Franklin

Current Population Survey, December 2005 [electronic resource] : Food Security Supplement/ United States Department of Commerce. Bureau of the Census , United States Department of Labor. Bureau of Labor Statistics , United States Department of Agriculture. Economic Research Service .

Edition:
2011-09-09
Publication:
Ann Arbor, Mich. Inter-university Consortium for Political and Social Research [distributor], 2011.
Series:
ICPSR (Series) 30041.
ICPSR 30041
Format/Description:
Datafile
1 online resource.
Subjects:
census data
compensation
demographic characteristics
economic conditions
employment
federal assistance
food aid
food preferences
food security
food shortages
full-time employment
Hispanic or Latino origins
household composition
households
hunger
income
industry
labor (work)
labor force
part-time employment
population characteristics
wages and salaries
work
work experience
working hours
Summary:
This data collection is comprised of responses from two sets of survey questionnaires, the basic Current Population Survey (CPS) and a survey on the topic of food security in the United States, which was administered as a supplement to the December 2005 CPS questionnaire. The CPS Food Security supplement was sponsored and conducted by the United States Census Bureau for the Economic Research Service (ERS) of the United States Department of Agriculture (USDA). The CPS, administered monthly, is a labor force survey providing current estimates of the economic status and activities of the population of the United States. Specifically, the CPS provides estimates of total employment (both farm and nonfarm), nonfarm self-employed persons, domestics, and unpaid helpers in nonfarm family enterprises, wage and salaried employees, and estimates of total unemployment. Data from the CPS are provided for the week prior to the survey. In December, the week containing the nineteenth day of the month was the interview week. The week containing the twelfth day was the reference week (i.e., the week about which the labor force questions were asked). The supplement was intended to research the full range of severity of food insecurity as experienced in United States households. The food security questions were asked of all interviewed households, as appropriate. Respondents were queried on how much the household spent for food, their use of federal and community food assistance programs, whether they were able to afford enough food, food sufficiency, and ways of coping with not having enough food. Demographic variables include age, sex, race, Hispanic origin, marital status, veteran status, educational attainment, occupation, and income. Cf.: http://doi.org/10.3886/ICPSR30041.v2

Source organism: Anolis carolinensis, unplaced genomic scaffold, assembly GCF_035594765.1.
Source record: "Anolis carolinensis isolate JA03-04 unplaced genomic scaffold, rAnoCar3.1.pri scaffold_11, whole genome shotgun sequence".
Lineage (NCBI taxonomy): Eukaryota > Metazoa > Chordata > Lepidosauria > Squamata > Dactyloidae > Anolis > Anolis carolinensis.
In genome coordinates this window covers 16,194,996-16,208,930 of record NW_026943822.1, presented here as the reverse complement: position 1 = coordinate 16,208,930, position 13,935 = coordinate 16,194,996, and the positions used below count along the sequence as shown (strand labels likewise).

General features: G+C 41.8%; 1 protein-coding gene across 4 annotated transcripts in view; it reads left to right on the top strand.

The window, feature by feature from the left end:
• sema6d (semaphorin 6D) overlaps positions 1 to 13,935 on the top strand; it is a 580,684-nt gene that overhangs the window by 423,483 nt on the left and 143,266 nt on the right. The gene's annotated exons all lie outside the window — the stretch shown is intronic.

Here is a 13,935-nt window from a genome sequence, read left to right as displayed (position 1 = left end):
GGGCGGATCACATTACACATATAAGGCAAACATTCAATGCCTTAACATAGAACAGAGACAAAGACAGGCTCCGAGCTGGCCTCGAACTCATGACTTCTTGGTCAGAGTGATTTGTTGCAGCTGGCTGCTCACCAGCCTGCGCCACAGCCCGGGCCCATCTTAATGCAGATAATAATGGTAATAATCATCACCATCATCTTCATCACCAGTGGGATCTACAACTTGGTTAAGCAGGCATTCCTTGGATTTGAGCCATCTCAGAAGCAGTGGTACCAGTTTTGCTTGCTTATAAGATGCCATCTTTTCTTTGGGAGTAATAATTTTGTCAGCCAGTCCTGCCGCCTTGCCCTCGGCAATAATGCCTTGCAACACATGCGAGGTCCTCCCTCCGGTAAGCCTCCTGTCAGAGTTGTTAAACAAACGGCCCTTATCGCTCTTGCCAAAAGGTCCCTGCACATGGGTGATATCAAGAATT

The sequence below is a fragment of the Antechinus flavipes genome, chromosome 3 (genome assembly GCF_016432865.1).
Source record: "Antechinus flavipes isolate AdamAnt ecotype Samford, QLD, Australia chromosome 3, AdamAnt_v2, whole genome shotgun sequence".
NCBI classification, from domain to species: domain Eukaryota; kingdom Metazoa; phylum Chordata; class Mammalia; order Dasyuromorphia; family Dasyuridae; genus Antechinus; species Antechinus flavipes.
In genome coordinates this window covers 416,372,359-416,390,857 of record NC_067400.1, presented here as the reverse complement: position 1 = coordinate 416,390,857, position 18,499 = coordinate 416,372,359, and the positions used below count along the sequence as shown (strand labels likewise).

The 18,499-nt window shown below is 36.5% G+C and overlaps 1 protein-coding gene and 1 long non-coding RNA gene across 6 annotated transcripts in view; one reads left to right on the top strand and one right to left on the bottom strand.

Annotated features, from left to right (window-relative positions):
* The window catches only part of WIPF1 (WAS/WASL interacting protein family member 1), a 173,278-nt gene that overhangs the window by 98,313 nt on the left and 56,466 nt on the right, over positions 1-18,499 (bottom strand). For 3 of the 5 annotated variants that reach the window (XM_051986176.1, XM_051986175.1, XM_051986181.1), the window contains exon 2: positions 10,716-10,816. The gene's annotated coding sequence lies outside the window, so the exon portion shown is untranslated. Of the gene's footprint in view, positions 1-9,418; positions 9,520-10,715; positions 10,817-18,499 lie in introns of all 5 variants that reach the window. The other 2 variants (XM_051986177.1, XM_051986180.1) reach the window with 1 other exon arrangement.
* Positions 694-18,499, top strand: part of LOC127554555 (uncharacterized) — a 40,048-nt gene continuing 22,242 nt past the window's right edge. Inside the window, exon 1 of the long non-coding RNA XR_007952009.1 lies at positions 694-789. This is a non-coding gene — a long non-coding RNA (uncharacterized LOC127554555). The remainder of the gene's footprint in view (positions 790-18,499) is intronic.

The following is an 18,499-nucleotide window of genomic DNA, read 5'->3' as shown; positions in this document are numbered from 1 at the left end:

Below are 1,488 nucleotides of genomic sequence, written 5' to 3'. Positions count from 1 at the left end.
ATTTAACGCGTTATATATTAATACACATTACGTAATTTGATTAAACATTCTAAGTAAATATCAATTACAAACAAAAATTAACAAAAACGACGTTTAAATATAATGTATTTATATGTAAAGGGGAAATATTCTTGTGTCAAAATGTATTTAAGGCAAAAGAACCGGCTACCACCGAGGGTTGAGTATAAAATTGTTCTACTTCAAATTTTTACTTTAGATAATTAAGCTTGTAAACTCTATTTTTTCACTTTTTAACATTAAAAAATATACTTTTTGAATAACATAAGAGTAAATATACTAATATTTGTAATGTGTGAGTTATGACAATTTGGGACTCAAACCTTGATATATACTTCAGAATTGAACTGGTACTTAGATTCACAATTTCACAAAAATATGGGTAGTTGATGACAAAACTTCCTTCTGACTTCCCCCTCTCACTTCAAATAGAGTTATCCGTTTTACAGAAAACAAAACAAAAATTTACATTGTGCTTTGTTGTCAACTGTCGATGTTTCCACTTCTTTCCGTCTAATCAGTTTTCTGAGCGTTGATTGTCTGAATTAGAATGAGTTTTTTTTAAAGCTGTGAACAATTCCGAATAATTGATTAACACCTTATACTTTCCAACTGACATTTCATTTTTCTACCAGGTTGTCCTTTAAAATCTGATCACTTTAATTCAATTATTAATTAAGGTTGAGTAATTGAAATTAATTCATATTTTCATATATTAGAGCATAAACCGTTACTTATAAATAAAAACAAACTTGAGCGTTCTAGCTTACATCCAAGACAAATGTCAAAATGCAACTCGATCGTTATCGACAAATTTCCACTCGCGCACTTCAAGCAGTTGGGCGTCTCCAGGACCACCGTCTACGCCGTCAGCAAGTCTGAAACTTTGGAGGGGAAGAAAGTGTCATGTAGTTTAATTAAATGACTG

Notes:
Title from ICPSR DDI metadata of 2015-01-05.
Contributor:
United States Department of Commerce. Bureau of the Census
United States Department of Labor. Bureau of Labor Statistics
United States Department of Agriculture. Economic Research Service
Inter-university Consortium for Political and Social Research.
Access Restriction:
Restricted for use by site license.
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